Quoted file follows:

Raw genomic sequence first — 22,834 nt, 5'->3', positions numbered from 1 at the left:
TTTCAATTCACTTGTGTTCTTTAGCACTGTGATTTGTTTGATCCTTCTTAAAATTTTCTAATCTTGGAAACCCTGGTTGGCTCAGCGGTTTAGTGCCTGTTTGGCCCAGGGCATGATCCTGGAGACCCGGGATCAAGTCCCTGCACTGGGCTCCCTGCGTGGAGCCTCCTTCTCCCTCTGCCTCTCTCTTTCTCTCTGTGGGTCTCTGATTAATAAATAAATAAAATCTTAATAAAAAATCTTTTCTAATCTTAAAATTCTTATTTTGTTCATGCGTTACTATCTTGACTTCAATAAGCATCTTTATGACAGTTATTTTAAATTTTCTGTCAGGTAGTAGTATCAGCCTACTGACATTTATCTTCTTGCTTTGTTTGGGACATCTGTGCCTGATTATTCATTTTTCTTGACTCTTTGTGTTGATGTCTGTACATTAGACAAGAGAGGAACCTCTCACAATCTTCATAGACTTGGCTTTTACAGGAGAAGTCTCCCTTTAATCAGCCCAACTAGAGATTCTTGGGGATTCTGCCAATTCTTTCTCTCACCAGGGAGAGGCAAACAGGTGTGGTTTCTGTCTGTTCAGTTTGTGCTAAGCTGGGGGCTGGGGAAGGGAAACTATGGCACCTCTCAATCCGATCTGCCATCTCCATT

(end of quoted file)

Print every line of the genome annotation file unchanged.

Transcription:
Raw genomic sequence first — 22,834 nt, 5'->3', positions numbered from 1 at the left:
TTTCAATTCACTTGTGTTCTTTAGCACTGTGATTTGTTTGATCCTTCTTAAAATTTTCTAATCTTGGAAACCCTGGTTGGCTCAGCGGTTTAGTGCCTGTTTGGCCCAGGGCATGATCCTGGAGACCCGGGATCAAGTCCCTGCACTGGGCTCCCTGCGTGGAGCCTCCTTCTCCCTCTGCCTCTCTCTTTCTCTCTGTGGGTCTCTGATTAATAAATAAATAAAATCTTAATAAAAAATCTTTTCTAATCTTAAAATTCTTATTTTGTTCATGCGTTACTATCTTGACTTCAATAAGCATCTTTATGACAGTTATTTTAAATTTTCTGTCAGGTAGTAGTATCAGCCTACTGACATTTATCTTCTTGCTTTGTTTGGGACATCTGTGCCTGATTATTCATTTTTCTTGACTCTTTGTGTTGATGTCTGTACATTAGACAAGAGAGGAACCTCTCACAATCTTCATAGACTTGGCTTTTACAGGAGAAGTCTCCCTTTAATCAGCCCAACTAGAGATTCTTGGGGATTCTGCCAATTCTTTCTCTCACCAGGGAGAGGCAAACAGGTGTGGTTTCTGTCTGTTCAGTTTGTGCTAAGCTGGGGGCTGGGGAAGGGAAACTATGGCACCTCTCAATCCGATCTGCCATCTCCATT